|ANOTHER SPECTACULAR ANDALUSIAN VISTA.|
Yesterday, while in the Cathedral in the village of Arcos de la Frontera, I noticed a statue of a very adrogynous figure holding a sword aloft. He turned out to be San Miguel, my namesake and the patron saint of Arcos de la Frontera. San Miguel (also known as Saint Michael — er, Mitchell, if I stretch the truth a bit) is a symbol of humility (like me). He is recognized as an archangel in Christian, Jewish, and Islamic teachings. I won't go into more detail because this begins to sound like Bible Study and we all know that religion is right up there with cooking on the list of things in which I have little interest.
|A TYPICAL STREET.|
Anyway, Arcos sits up on a rise at an altitude of 185 meters (607 feet), not a huge climb, but significantly higher than Sevilla, which sits at 7 meters (23 feet). The vistas were inspiring. The sunshine was glorious. And the southern skies were again a vivid blue.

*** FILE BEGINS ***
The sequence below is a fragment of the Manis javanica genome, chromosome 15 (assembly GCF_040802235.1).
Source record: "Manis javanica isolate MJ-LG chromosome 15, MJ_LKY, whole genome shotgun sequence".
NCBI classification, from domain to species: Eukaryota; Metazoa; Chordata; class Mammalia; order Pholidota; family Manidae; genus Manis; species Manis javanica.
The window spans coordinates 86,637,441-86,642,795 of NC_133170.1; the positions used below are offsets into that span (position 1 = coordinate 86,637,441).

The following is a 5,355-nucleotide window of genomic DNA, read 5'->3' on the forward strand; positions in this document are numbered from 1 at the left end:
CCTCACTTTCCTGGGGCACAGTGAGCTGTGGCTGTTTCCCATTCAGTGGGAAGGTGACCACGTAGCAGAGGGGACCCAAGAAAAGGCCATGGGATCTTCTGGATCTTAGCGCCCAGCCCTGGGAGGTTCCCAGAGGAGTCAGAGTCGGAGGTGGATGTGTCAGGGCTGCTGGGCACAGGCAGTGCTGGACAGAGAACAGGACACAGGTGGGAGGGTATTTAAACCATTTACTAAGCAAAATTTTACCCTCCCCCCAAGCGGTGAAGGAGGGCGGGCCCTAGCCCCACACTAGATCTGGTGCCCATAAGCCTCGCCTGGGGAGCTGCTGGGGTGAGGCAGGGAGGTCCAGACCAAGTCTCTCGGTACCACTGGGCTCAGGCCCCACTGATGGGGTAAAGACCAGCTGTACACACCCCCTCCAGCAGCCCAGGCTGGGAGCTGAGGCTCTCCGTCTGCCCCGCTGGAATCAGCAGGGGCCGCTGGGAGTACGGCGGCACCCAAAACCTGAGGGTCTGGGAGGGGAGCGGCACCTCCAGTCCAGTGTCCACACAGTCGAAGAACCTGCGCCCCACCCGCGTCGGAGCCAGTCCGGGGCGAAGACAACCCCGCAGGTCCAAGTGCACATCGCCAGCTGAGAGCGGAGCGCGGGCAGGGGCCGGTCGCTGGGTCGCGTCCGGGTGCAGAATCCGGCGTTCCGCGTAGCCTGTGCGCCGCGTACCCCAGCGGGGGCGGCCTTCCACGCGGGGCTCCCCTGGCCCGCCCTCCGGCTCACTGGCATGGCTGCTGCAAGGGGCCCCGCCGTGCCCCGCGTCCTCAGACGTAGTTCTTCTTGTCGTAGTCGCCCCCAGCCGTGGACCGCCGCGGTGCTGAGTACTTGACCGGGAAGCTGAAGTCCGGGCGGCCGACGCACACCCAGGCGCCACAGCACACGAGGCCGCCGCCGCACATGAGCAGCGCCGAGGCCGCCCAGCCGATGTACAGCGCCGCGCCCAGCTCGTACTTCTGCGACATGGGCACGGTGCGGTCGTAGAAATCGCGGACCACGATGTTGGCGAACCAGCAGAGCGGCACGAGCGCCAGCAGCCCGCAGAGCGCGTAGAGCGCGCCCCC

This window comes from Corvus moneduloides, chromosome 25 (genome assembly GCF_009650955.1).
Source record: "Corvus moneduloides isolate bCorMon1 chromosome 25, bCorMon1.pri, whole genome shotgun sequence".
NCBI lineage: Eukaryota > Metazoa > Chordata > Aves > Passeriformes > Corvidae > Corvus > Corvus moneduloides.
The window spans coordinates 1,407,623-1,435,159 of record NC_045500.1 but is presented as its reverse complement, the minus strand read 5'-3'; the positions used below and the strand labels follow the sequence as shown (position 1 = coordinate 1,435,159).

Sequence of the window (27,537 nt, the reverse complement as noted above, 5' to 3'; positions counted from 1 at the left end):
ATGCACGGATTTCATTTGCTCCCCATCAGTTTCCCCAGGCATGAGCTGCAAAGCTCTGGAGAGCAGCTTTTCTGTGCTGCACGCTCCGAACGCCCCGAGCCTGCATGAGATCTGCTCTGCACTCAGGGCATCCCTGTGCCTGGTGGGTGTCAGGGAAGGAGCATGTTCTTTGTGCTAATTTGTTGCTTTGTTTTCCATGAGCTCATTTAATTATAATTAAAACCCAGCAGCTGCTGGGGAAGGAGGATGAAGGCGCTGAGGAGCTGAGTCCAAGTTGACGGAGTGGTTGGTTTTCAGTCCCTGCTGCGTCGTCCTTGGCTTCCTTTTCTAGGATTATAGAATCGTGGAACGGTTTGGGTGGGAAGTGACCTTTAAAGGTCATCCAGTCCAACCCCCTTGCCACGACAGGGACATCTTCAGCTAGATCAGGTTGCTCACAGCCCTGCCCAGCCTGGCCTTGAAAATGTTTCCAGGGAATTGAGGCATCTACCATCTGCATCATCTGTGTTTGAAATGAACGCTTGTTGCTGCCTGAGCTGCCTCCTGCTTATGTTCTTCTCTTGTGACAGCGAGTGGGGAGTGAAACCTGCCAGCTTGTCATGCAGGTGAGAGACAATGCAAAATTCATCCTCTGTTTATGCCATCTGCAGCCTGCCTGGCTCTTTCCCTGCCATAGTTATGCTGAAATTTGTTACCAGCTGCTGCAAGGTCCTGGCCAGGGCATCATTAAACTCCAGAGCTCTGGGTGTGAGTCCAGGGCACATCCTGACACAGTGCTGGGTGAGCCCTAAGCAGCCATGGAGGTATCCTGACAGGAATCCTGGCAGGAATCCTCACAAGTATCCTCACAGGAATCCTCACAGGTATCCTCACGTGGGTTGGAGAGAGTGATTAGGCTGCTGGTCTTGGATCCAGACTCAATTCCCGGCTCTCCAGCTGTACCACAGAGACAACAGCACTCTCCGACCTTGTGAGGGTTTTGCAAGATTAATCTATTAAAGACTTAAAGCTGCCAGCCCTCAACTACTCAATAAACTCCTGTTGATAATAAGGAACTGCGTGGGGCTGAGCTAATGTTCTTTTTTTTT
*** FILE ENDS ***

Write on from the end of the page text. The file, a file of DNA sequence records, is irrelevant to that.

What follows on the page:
|CATHEDRAL SIDE ENTRANCE.|
Arcos de la Frontera has a population of about 31,000 people and is quite charming. It's a Pueblo Blanco, one of the White Towns of Andalucía, called such because the houses are all painted white and make a beautiful scene on the hillsides. Stone Age cave dwellers once lived in Arcos. It became an independent Moorish taifa in 1011 and became a Christian stronghold in 1252.
|SIDE VIEW. THE BELLS ARE RINGING...|
The gothic Cathedral dates back to the 13th century and the interior was recently restored. It's very impressive with items from as early as the 8th century. There is so much more to see in this beautiful town and Jerry and I look forward to heading back for more exploration.
|DETAIL OF THE TOWER.|
|MAKING BEAUTIFUL MUSIC.|
|LYING LIKE THIS FOR MORE THAN 1,200 YEARS.|
HE'S GOING TO HAVE ONE HELLUVA CRICK IN HIS NECK.
On the way out of town, I noticed a couple of very strange buildings rising up from the street and losing themselves into the cliffside.
|THE UPSTAIRS APARTMENTS ARE A STEAL.|
|GREAT CROSS-VENTILATION... AND EVEN A/C.|
As for the statue of San Miguel, I would have preferred to discover a more studly likeness of "myself" (wielding a much larger sword), but one of the measures of true sainthood, I believe, is the ability to rise above little disappointments.
|SAN MIGUEL (ER... MITCHELL)|